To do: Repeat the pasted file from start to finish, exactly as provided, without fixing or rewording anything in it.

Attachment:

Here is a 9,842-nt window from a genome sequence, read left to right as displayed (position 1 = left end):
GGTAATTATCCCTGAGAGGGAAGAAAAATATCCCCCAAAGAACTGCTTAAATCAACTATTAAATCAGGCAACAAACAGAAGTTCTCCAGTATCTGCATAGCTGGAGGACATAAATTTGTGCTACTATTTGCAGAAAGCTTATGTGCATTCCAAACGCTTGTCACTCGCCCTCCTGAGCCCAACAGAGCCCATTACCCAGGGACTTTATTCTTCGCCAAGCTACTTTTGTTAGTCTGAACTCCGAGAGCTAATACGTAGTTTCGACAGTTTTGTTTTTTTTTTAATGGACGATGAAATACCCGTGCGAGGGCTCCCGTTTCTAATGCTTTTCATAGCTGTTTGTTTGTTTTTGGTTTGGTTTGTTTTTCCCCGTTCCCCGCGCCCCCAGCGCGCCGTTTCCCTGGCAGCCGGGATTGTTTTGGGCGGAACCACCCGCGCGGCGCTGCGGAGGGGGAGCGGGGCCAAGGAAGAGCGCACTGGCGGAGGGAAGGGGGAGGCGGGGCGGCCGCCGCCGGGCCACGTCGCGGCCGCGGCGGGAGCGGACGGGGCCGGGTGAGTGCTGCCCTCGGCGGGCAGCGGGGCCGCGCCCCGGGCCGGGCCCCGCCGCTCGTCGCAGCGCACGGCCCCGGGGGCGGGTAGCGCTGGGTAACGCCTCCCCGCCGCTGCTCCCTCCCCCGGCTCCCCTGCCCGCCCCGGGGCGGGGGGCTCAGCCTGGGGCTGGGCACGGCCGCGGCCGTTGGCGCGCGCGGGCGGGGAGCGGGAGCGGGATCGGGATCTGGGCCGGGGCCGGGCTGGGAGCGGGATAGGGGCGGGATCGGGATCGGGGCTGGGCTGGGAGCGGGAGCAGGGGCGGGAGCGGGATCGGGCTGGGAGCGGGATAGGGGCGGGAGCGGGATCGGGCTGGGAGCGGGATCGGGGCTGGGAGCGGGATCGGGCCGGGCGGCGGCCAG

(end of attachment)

Here is a 9,842-nt window from a genome sequence, read left to right as displayed (position 1 = left end):
GGTAATTATCCCTGAGAGGGAAGAAAAATATCCCCCAAAGAACTGCTTAAATCAACTATTAAATCAGGCAACAAACAGAAGTTCTCCAGTATCTGCATAGCTGGAGGACATAAATTTGTGCTACTATTTGCAGAAAGCTTATGTGCATTCCAAACGCTTGTCACTCGCCCTCCTGAGCCCAACAGAGCCCATTACCCAGGGACTTTATTCTTCGCCAAGCTACTTTTGTTAGTCTGAACTCCGAGAGCTAATACGTAGTTTCGACAGTTTTGTTTTTTTTTTAATGGACGATGAAATACCCGTGCGAGGGCTCCCGTTTCTAATGCTTTTCATAGCTGTTTGTTTGTTTTTGGTTTGGTTTGTTTTTCCCCGTTCCCCGCGCCCCCAGCGCGCCGTTTCCCTGGCAGCCGGGATTGTTTTGGGCGGAACCACCCGCGCGGCGCTGCGGAGGGGGAGCGGGGCCAAGGAAGAGCGCACTGGCGGAGGGAAGGGGGAGGCGGGGCGGCCGCCGCCGGGCCACGTCGCGGCCGCGGCGGGAGCGGACGGGGCCGGGTGAGTGCTGCCCTCGGCGGGCAGCGGGGCCGCGCCCCGGGCCGGGCCCCGCCGCTCGTCGCAGCGCACGGCCCCGGGGGCGGGTAGCGCTGGGTAACGCCTCCCCGCCGCTGCTCCCTCCCCCGGCTCCCCTGCCCGCCCCGGGGCGGGGGGCTCAGCCTGGGGCTGGGCACGGCCGCGGCCGTTGGCGCGCGCGGGCGGGGAGCGGGAGCGGGATCGGGATCTGGGCCGGGGCCGGGCTGGGAGCGGGATAGGGGCGGGATCGGGATCGGGGCTGGGCTGGGAGCGGGAGCAGGGGCGGGAGCGGGATCGGGCTGGGAGCGGGATAGGGGCGGGAGCGGGATCGGGCTGGGAGCGGGATCGGGGCTGGGAGCGGGATCGGGCCGGGCGGCGGCCAG